Only data of patients older than 18 years with diagnosis of acute ischemic stroke were included in this analysis. Demographic and clinical factors of ischemic stroke patients transported by direct and indirect HEMS were compared with factors of patients transported by ambulance accompanied by AMBP and AMB. Our analysis included demographic and clinical data such as age, sex, and severity of stroke measured by National Institutes of Health Stroke Scale, Barthel Index, modified Rankin Scale, prehospital and intrahospital times, risk factors for stroke, and rates of thrombolysis.
As a statistical environment, we used R version 2.7.1 (R Foundation for Statistical Computing, Vienna, Austria).14 Comparisons between categorical variables were made with the χ2 test for independence. Multiple-group comparisons of continuous variables were performed with the Kruskal-Wallis test. A stepwise logistic regression model with thrombolysis as the dependent variable was performed optimizing the Bayesian Information Criterion. The following variables were included as predictors in the model: age, gender, mode of transport, time from stroke onset to stroke unit admission, stroke severity as measured by National Institutes of Health Stroke Scale, modified Rankin Scale before stroke, previous stroke, hypertension, hypercholesterolemia, atrial fibrillation, cardiac diseases, previous myocardial infarction, peripheral arterial disease, diabetes mellitus, smoking, and alcohol abuse.
Between January 2003 and May 2009, 33 081 patients were admitted to 32 stroke units in Austria. After filtering data by age older than 18 years, transport with 1 of the defined transport groups, and diagnosis of ischemic stroke, 21 712 ischemic stroke patients were eligible for this study. Of these ischemic stroke patients, 905 patients (4.1%) were transported by helicopter, 752 patients (3.4%) were transported by direct air, and 153 patients (0.7%) were transported by interfacility air. Approximately half of the patients came directly by ambulance not accompanied by an emergency physician. Another quarter of the patients were transported directly by ambulance accompanied by a physician (Table 2). The rest of the patients came with the other transport groups.
Demographic and clinical characteristics of patients transported by helicopter are shown in Table 2; in all groups, patients transferred from another hospital were younger than were patients who came directly. Patients transported by helicopter were 3 to 4 years younger than were patients in the other transport groups. In all groups, more male patients were transported, but notably more so in the helicopter groups. Patients in the helicopter groups suffered more severe stroke symptoms, as measured by National Institutes of Health Stroke Scale, on admission. Helicopter-transported patients more often had Rankin Scale 0 before stroke compared with other transport groups (direct HEMS transport, 72.9% versus direct AMBP, 65.8% and direct AMB, 64.6%; indirect HEMS transport, 85.6% versus indirect AMBP, 76.5% and indirect AMB, 72.6%).
The shortest transport times (Table 3) from stroke onset to hospital arrival were achieved with direct AMBP and direct HEMS transport. Only in these 2 transport groups did more than 70% of patients (Table 3) arrive within 2 hours of stroke onset; in the other groups, far fewer patients came within 2 hours. Direct transports were always faster than were indirect transports. The shortest door-to-needle times (Table 3; 40 minutes or less) were recorded for patients transported by indirect HEMS and indirect AMBP transport.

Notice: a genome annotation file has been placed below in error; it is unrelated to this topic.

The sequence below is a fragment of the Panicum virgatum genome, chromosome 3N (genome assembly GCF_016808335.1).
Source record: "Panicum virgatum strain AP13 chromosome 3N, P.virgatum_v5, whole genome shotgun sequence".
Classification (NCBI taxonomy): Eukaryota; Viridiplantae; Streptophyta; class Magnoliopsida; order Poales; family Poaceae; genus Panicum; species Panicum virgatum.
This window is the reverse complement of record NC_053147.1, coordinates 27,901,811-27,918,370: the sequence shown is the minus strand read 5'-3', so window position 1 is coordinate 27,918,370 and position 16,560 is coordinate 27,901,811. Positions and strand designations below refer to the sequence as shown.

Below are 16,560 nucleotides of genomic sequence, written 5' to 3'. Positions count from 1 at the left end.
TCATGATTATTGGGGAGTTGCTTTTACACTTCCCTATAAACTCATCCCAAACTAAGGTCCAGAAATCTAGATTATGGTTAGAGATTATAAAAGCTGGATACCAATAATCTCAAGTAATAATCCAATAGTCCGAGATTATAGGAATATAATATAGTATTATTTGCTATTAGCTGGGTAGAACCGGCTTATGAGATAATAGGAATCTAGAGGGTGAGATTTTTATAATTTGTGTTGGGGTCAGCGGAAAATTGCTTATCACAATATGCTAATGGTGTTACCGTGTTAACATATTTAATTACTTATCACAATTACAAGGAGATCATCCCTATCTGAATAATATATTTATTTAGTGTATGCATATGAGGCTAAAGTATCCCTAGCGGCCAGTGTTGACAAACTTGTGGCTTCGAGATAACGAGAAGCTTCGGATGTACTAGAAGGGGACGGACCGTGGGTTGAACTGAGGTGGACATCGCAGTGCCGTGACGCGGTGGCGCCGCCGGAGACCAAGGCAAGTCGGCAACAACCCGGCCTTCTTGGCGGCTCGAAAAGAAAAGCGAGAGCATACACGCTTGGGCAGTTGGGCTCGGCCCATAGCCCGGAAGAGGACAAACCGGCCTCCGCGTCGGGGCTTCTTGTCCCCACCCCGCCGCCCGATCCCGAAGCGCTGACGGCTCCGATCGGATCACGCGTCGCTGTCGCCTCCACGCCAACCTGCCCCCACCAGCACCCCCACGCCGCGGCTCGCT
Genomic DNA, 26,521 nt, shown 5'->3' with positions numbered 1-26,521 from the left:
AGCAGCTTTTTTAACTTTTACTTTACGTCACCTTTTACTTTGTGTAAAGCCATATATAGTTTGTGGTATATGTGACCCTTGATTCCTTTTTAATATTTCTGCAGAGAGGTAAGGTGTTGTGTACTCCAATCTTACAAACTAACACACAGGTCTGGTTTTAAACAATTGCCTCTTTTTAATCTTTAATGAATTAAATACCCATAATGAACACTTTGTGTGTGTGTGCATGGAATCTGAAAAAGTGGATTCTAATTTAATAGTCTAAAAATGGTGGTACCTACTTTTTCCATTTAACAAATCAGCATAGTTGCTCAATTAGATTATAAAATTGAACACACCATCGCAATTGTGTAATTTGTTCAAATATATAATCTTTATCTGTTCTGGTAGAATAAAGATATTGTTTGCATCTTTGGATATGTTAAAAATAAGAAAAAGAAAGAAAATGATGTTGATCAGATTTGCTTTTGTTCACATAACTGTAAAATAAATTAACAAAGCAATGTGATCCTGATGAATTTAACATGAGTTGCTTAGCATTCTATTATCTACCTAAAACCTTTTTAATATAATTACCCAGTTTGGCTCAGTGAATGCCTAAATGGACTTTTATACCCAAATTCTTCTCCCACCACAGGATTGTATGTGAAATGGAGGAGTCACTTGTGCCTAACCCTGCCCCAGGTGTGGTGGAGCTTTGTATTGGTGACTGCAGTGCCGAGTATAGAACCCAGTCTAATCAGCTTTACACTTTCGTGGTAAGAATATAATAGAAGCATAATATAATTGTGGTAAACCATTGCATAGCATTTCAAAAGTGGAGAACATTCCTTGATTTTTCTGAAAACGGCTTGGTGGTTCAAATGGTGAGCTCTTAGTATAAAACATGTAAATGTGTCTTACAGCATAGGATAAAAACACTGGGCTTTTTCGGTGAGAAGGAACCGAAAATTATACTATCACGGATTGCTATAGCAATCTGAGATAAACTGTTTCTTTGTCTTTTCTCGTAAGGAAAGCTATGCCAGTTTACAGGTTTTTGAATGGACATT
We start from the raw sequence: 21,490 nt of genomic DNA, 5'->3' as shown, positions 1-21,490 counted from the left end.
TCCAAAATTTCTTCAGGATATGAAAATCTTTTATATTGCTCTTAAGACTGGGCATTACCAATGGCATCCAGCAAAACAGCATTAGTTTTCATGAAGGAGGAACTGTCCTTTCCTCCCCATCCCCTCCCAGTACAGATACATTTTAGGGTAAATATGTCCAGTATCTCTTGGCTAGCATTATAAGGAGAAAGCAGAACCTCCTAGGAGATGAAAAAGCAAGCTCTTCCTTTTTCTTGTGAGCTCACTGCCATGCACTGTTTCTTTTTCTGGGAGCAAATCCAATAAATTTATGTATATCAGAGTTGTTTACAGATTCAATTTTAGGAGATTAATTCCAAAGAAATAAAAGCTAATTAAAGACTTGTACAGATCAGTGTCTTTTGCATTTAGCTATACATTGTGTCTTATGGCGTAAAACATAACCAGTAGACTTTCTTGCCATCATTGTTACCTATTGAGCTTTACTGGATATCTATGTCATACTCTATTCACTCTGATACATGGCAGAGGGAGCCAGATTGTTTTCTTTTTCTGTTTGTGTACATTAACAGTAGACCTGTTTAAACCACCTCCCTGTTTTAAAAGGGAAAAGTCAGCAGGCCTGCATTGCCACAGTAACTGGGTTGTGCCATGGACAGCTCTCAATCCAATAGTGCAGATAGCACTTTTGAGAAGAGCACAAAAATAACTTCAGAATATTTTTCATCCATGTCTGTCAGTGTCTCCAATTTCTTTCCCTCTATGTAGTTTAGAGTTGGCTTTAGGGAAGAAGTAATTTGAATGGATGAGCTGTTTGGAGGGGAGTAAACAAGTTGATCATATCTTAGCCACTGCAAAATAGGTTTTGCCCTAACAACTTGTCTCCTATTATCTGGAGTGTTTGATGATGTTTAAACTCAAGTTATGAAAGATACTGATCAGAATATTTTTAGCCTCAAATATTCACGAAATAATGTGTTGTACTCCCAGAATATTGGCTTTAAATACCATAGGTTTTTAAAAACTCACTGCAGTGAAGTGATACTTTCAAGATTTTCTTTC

The most striking result of this analysis was the high rates of thrombolysis in patients transported by helicopter (Figure). Of 21 712 ischemic stroke patients, 2501 patients received thrombolysis. In the direct HEMS group, 180 of 745 patients (24%) were treated with thrombolytic therapy; in the indirect HEMS group, the rate of thrombolysis was even higher at 29% (44 of 153 patients were treated with thrombolytic agents). In the AMBP group, rates of thrombolysis were 18% and 15% (direct and indirect transport, respectively). In the other groups, rates were far lower.
Accordingly, the probability of receiving thrombolysis calculated in a multivariate regression model (Table 4) was highest for indirect HEMS (OR 3.6, 2.2–6.0), followed by indirect AMBP transport (OR 1.5, 1.1–1.9) and direct HEMS (OR 1.3, 1.0–1.6), compared with direct AMB transport. The strongest predictor for likelihood of receiving thrombolysis was stroke severity. Time intervals (if known) longer than 120 minutes from stroke onset to admittance as well as age older than 70 years were negative predictors for thrombolysis. Additional significant negative predictors were previous stroke and more than 1 point on the modified Rankin scale before stroke. Sex did not turn out to be a significant predictor.
Our prospective observational cohort study is the first study based on large numbers of helicopter transports to investigate the effectiveness of helicopter transport regarding prehospital management of ischemic stroke patients and subsequent time-dependent therapy with thrombolysis. Although only 4% of ischemic stroke patients (905 helicopter transports of 21 712 total transports) were transported by helicopter, this transport mode has been shown to be the most efficacious regarding rates of thrombolysis, especially when patients were transported by helicopter from a peripheral hospital without a stroke unit.